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2011   Volume No 21 – pages 488-507

Title: Prediction of in vivo bone forming potency of bone marrow-derived human mesenchymal stem cells

Author: P Janicki, S Boeuf, E Steck, M Egermann, P Kasten, W Richter

Address: Research Centre for Experimental Orthopaedics, Department of Orthopaedics, Trauma Surgery and Paraplegia, Orthopaedic University Hospital Heidelberg, Schlierbacher Landstrasse 200a, D-69118 Heidelberg, Germany

E-mail: Wiltrud.Richter at med.uni-heidelberg.de

Key Words: Bone tissue engineering, beta-tricalcium-phosphate, heterotopic bone formation, mesenchymal stem cell, cell proliferation, prediction, microarray.

Publication date: June 20th 2011

Abstract: Human mesenchymal stem cells (MSC) have attracted much attention for tissue regeneration including repair of non-healing bone defects. Heterogeneity of MSC cultures and considerable donor variability however, still preclude standardised production of MSC and point on functional deficits for some human MSC populations. We aimed to identify functional correlates of donor-dependency of bone formation in order to develop a potency assay predicting the therapeutic capacity of human MSC before clinical transplantation. MSC from 29 donors were characterised in vitro and results were correlated to bone formation potency in a beta-tricalcium-phosphate (β-TCP)-scaffold after subcutaneous implantation into immunocompromised mice.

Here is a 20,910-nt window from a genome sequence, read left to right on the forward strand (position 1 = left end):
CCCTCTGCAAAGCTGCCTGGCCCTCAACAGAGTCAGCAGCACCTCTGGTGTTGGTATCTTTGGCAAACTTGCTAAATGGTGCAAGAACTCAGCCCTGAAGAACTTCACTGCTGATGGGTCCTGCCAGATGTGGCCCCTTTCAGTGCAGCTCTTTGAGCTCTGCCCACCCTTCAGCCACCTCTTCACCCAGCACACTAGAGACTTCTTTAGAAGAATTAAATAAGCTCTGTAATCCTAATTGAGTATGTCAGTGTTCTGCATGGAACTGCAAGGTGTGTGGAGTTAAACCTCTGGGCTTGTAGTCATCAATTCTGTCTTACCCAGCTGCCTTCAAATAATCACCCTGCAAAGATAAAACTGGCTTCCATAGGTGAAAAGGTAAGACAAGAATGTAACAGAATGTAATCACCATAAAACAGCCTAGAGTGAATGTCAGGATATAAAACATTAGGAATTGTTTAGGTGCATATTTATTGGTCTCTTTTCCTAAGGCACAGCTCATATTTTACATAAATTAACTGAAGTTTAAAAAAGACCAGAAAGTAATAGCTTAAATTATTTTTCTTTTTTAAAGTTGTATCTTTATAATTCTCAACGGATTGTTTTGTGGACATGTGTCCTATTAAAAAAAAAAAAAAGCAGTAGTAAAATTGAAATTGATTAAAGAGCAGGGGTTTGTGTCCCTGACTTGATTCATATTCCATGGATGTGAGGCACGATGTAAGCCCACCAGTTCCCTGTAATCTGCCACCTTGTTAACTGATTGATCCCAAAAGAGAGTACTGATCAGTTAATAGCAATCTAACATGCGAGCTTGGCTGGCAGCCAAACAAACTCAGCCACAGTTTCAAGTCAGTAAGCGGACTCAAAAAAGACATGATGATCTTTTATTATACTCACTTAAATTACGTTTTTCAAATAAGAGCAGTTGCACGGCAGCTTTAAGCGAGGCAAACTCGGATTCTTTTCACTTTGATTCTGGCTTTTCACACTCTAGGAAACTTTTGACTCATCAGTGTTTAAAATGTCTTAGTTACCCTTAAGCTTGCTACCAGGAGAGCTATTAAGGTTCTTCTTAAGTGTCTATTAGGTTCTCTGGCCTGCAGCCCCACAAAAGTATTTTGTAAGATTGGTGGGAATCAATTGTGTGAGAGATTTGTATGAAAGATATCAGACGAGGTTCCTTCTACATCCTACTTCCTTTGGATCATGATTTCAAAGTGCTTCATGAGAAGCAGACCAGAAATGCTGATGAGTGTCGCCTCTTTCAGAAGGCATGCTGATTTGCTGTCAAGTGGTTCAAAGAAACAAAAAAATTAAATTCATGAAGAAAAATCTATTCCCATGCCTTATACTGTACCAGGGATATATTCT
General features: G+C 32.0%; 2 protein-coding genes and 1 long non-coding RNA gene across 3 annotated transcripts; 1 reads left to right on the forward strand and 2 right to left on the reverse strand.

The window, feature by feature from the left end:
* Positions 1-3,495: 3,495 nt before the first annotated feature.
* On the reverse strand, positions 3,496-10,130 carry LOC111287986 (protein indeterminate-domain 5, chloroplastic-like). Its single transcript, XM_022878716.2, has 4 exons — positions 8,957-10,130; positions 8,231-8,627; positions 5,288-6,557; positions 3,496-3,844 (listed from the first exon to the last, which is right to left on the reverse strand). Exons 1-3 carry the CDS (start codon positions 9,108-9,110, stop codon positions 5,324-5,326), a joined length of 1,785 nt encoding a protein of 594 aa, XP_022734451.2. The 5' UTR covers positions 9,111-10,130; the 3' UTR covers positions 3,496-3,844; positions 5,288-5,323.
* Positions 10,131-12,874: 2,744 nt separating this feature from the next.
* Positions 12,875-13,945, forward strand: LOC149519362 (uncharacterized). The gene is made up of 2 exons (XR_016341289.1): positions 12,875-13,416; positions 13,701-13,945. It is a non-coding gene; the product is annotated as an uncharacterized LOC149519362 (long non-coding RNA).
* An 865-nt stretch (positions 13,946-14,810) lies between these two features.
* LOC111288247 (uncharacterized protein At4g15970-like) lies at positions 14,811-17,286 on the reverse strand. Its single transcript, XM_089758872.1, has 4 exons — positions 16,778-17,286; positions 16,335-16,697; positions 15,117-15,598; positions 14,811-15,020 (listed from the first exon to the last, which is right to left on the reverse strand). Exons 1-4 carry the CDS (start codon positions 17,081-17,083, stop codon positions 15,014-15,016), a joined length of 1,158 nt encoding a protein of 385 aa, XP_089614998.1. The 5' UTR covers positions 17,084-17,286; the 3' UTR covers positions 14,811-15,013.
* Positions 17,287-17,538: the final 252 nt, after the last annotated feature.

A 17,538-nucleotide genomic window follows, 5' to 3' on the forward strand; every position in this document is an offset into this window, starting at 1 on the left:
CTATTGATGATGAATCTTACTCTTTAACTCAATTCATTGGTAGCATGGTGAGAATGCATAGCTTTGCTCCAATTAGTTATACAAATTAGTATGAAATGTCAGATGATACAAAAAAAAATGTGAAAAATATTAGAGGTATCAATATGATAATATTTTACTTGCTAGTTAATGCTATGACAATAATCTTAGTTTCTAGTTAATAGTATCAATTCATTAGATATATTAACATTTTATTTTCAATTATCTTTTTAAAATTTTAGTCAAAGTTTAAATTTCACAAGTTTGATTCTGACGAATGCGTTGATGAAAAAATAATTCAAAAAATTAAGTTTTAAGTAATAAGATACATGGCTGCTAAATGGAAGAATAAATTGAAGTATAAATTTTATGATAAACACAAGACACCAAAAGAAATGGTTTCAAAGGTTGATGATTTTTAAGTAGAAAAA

In contrast to osteogenic in vitro differentiation parameters, a doubling time below 43.23 hours allowed to predict ectopic bone formation at high sensitivity (81.8%) and specificity (100%). Enriched conditions adapted from embryonic stem cell expansion rescued bone formation of inferior MSC populations while growth arrest of potent MSC by mitomycin C abolished bone formation, establishing a causal relationship between neo-bone formation and growth. Gene expression profiling confirmed a key role for proliferation status for the bone forming ability suggesting that a rate limiting anabolism and open chromatin determined and predicted the therapeutic potency of culture-expanded MSC. Proliferation-based potency testing and switch to enriched expansion conditions may pave the way for standardised production of MSC for bone repair.

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Last modified August 6, 2013

Open Access / Author retains copyright

AO Foundation, Davos, Switzerland